NEW YORK -- The New York Yankees did accomplish something
this year: They lowered their luxury tax for the second straight
The Yankees were hit with a tax bill of $23.88 million by Major
League Baseball in a notice sent to teams late Friday, pushing them
over the $100 million mark since the penalty for profligate
spending was introduced in 2003.
The only other club that must pay the competitive-balance tax,
as it is formally known, is the World Series champion
Boston Red Sox, who owe $6.06 million.
Checks are due at the commissioner's office by Jan. 31.
New York's bill is down from $26 million last year and a high of
$33.98 million in 2005. In all, the Yankees have run up taxes of
$121.6 million in five seasons with no World Series title to show
The Yankees' tax total would have dropped even lower had they
not signed Roger Clemens in midseason. The Rocket went 6-6 with a
4.18 ERA in 18 appearances, and he cost New York a $6.98 million
tax increase in addition to the $17,442,637 in salary he earned.
He left Game 3 of the Yankees' first-round playoff series
against Cleveland in the third inning because of an injured
hamstring. New York won the game but was eliminated by the Indians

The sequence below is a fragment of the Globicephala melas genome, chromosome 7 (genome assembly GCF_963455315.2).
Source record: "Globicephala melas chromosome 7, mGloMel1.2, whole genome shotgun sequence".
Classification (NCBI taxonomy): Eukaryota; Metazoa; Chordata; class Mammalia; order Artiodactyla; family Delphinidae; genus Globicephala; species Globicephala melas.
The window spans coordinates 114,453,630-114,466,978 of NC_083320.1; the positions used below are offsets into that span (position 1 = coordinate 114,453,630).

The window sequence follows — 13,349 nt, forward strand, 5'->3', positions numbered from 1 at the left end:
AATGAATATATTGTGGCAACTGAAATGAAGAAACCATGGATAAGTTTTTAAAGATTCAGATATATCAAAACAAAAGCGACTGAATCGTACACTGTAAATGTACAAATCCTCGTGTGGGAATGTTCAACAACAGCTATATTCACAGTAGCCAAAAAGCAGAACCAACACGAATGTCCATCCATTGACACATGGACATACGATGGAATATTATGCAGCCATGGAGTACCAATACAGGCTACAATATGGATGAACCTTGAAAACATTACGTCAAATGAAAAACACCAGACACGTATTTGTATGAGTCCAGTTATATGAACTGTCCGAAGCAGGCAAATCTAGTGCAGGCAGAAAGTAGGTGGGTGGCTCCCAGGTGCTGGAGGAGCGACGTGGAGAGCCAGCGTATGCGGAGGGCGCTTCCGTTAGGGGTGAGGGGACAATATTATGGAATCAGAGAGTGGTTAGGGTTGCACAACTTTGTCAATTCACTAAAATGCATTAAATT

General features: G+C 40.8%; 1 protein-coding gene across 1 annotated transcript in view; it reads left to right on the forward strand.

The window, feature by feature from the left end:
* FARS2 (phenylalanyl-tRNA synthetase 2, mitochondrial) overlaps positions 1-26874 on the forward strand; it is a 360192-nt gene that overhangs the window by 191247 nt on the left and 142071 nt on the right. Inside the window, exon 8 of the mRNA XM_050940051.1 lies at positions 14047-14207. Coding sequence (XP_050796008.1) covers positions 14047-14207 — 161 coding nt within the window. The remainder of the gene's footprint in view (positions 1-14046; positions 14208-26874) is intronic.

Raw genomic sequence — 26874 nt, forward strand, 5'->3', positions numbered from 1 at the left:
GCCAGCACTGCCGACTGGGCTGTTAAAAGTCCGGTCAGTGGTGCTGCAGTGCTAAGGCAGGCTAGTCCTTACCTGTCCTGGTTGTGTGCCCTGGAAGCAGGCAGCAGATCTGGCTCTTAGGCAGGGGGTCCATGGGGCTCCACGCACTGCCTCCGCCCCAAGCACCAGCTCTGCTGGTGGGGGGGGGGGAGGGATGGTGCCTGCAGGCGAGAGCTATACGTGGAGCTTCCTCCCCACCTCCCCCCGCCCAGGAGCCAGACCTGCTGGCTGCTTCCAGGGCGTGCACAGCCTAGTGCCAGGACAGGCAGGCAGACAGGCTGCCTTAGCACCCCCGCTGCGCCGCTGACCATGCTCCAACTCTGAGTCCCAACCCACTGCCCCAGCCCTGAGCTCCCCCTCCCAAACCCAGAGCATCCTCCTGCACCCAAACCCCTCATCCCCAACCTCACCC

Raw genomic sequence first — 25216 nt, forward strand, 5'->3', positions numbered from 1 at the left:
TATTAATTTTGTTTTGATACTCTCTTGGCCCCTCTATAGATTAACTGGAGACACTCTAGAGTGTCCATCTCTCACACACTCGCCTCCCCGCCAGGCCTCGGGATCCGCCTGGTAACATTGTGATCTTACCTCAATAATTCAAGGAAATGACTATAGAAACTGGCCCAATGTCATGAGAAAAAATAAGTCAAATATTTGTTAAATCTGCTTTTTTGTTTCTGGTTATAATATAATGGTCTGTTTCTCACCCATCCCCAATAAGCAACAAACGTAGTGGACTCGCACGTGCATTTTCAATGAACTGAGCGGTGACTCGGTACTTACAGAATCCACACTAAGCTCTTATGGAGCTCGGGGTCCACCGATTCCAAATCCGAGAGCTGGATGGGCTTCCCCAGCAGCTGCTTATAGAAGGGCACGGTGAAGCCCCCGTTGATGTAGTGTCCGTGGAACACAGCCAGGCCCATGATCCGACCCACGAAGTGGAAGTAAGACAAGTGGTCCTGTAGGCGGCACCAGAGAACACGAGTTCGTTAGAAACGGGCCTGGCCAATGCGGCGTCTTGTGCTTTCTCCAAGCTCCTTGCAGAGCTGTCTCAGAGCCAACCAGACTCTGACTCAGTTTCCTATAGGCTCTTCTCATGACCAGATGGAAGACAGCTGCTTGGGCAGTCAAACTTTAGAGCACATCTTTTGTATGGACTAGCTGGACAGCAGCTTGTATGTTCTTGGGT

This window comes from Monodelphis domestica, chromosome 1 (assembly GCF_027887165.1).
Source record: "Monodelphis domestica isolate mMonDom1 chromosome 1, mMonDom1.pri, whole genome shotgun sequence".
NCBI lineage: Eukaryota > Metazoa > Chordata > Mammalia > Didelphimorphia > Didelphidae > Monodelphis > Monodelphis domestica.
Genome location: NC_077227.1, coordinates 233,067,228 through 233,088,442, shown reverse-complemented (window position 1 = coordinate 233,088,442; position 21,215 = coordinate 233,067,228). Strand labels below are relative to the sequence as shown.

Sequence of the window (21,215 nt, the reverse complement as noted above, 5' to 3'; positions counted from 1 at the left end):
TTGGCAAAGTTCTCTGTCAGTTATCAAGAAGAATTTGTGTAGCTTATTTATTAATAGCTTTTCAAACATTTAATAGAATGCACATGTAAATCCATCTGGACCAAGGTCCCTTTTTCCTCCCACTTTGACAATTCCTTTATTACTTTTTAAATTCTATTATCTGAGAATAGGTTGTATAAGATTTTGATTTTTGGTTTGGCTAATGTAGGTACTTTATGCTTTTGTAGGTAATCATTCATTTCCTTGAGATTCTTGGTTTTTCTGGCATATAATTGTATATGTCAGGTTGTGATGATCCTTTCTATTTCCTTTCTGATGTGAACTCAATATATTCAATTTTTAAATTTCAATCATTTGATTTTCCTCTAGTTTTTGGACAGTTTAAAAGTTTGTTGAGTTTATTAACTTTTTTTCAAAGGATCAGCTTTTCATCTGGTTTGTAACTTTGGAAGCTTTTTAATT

the following night.
Boston will be paying tax for the fourth straight season but the
bill for the Red Sox has been only a fraction of what the Yankees
have paid. Boston's four-year total is $13.86 million, including
just $497,549 in 2006.
The only other team to pay tax was the Angels, who owed $927,059 for 2004.
New York's payroll was $207.7 million and Boston was second at
$163.1 million for luxury tax purposes, which uses the average
annual values of contracts for 40-man rosters and adds benefits.
Both teams pay at a 40 percent rate for the amount over the tax
threshold, which rises from $148 million this year to $155 million
New York figures to lower its payroll without Clemens next year
-- unless the Yankees acquire Johan Santana from Minnesota and sign
the two-time AL Cy Young Award winner to a big extension.